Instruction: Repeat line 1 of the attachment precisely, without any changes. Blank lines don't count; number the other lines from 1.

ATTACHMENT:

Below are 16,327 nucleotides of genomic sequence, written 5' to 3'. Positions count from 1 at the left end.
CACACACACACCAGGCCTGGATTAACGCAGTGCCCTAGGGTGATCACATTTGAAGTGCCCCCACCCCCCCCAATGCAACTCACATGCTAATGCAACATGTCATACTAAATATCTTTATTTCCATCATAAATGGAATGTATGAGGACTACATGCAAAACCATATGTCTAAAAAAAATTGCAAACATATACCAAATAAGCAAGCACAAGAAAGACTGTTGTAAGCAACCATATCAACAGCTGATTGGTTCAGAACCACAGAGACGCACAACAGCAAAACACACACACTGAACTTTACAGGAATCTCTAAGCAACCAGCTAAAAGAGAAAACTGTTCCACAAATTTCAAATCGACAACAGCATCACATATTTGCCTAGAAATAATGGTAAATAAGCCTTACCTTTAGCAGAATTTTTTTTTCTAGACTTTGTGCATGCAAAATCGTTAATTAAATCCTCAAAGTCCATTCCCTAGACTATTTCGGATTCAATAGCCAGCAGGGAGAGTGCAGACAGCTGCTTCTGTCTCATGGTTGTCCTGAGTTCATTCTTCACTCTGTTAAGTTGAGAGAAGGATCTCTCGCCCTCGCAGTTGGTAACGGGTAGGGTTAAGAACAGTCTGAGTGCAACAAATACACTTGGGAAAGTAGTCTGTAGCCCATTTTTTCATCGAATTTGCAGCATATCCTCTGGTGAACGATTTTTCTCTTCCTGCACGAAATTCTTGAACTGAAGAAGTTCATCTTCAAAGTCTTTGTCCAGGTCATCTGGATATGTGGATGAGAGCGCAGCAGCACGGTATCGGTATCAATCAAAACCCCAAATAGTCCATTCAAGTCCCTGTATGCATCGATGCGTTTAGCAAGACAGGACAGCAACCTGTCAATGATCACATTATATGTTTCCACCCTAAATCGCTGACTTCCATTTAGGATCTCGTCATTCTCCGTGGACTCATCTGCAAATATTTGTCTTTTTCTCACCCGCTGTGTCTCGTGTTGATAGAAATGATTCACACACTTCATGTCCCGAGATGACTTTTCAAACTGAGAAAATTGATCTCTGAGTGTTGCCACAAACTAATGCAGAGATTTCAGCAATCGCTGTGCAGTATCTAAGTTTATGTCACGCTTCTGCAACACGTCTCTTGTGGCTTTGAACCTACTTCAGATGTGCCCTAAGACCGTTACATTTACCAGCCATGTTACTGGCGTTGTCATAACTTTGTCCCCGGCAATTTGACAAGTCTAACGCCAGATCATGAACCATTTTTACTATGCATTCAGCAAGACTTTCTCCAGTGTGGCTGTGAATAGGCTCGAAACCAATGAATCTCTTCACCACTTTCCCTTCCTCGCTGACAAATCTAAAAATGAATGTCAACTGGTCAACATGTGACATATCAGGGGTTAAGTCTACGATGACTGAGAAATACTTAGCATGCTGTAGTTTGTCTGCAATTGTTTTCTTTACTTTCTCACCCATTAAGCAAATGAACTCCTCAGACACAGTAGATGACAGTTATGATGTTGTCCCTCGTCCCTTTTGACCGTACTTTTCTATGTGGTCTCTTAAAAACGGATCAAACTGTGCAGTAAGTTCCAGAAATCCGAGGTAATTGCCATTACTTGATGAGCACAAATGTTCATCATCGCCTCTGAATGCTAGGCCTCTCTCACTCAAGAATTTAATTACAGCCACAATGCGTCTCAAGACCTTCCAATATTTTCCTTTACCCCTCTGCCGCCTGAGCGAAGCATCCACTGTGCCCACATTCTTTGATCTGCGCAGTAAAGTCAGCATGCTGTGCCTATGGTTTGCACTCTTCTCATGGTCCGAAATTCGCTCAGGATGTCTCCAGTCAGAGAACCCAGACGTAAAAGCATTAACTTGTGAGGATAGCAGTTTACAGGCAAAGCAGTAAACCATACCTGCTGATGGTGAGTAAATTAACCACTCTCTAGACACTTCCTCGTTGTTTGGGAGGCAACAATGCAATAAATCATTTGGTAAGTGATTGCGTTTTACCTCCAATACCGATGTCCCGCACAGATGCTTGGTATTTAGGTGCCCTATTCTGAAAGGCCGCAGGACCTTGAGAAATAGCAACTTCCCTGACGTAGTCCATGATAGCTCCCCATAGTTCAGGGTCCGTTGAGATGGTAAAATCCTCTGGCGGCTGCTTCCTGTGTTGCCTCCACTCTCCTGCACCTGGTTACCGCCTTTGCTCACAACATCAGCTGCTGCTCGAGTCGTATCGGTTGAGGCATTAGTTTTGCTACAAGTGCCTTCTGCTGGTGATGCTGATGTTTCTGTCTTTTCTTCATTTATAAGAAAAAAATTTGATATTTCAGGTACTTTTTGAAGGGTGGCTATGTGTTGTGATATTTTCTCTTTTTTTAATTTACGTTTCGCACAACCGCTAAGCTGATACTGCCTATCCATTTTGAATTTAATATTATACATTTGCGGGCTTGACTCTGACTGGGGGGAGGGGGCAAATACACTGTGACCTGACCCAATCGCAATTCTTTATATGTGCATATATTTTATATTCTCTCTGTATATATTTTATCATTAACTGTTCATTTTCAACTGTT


Below are 16,327 nucleotides of genomic sequence, written 5' to 3'. Positions count from 1 at the left end.